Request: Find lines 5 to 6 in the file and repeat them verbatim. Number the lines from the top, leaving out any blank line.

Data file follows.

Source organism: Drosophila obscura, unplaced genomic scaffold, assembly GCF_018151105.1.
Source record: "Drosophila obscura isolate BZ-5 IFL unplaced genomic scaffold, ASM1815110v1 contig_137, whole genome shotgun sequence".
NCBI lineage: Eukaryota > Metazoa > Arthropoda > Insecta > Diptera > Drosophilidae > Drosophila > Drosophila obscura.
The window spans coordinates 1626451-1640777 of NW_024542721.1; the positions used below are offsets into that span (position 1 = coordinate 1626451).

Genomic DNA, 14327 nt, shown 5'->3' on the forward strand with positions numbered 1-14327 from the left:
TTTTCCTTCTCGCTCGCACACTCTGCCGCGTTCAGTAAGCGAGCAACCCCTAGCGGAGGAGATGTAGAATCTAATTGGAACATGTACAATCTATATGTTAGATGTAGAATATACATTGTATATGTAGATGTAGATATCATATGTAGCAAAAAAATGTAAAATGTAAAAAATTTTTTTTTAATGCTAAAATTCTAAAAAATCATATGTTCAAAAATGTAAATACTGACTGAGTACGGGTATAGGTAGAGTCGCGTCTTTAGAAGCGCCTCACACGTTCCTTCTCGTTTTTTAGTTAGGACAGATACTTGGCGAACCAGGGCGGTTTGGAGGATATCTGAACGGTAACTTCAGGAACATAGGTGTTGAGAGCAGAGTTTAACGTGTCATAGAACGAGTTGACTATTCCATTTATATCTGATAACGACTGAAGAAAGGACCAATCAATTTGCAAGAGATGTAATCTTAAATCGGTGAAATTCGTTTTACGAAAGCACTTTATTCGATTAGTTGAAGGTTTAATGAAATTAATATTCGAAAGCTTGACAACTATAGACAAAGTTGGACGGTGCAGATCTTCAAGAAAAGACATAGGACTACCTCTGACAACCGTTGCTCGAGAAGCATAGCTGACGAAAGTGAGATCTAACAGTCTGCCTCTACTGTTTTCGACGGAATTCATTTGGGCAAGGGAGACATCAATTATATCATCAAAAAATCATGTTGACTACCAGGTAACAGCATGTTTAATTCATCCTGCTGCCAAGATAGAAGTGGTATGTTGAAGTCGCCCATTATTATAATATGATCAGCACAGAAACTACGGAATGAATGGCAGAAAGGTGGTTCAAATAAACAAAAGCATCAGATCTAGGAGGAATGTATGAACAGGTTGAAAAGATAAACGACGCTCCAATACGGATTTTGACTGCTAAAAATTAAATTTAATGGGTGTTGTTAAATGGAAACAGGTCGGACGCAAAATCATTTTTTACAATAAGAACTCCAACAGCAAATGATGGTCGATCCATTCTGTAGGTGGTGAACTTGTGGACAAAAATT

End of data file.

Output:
Genomic DNA, 14327 nt, shown 5'->3' on the forward strand with positions numbered 1-14327 from the left:
TTTTCCTTCTCGCTCGCACACTCTGCCGCGTTCAGTAAGCGAGCAACCCCTAGCGGAGGAGATGTAGAATCTAATTGGAACATGTACAATCTATATGTTAGATGTAGAATATACATTGTATATGTAGATGTAGATATCATATGTAGCAAAAAAATGTAAAATGTAAAAAATTTTTTTTTAATGCTAAAATTCTAAAAAATCATATGTTCAAAAATGTAAATACTGACTGAGTACGGGTATAGGTAGAGTCGCGTCTTTAGAAGCGCCTCACACGTTCCTTCTCGTTTTTTAGTTAGGACAGATACTTGGCGAACCAGGGCGGTTTGGAGGATATCTGAACGGTAACTTCAGGAACATAGGTGTTGAGAGCAGAGTTTAACGTGTCATAGAACGAGTTGACTATTCCATTTATATCTGATAACGACTGAAGAAAGGACCAATCAATTTGCAAGAGATGTAATCTTAAATCGGTGAAATTCGTTTTACGAAAGCACTTTATTCGATTAGTTGAAGGTTTAATGAAATTAATATTCGAAAGCTTGACAACTATAGACAAAGTTGGACGGTGCAGATCTTCAAGAAAAGACATAGGACTACCTCTGACAACCGTTGCTCGAGAAGCATAGCTGACGAAAGTGAGATCTAACAGTCTGCCTCTACTGTTTTCGACGGAATTCATTTGGGCAAGGGAGACATCAATTATATCATCAAAAAATCATGTTGACTACCAGGTAACAGCATGTTTAATTCATCCTGCTGCCAAGATAGAAGTGGTATGTTGAAGTCGCCCATTATTATAATATGATCAGCACAGAAACTACGGAATGAATGGCAGAAAGGTGGTTCAAATAAACAAAAGCATCAGATCTAGGAGGAATGTATGAACAGGTTGAAAAGATAAACGACGCTCCAATACGGATTTTGACTGCTAAAAATTAAATTTAATGGGTGTTGTTAAATGGAAACAGGTCGGACGCAAAATCATTTTTTACAATAAGAACTCCAACAGCAAATGATGGTCGATCCATTCTGTAGGTGGTGAACTTGTGGACAAAAATT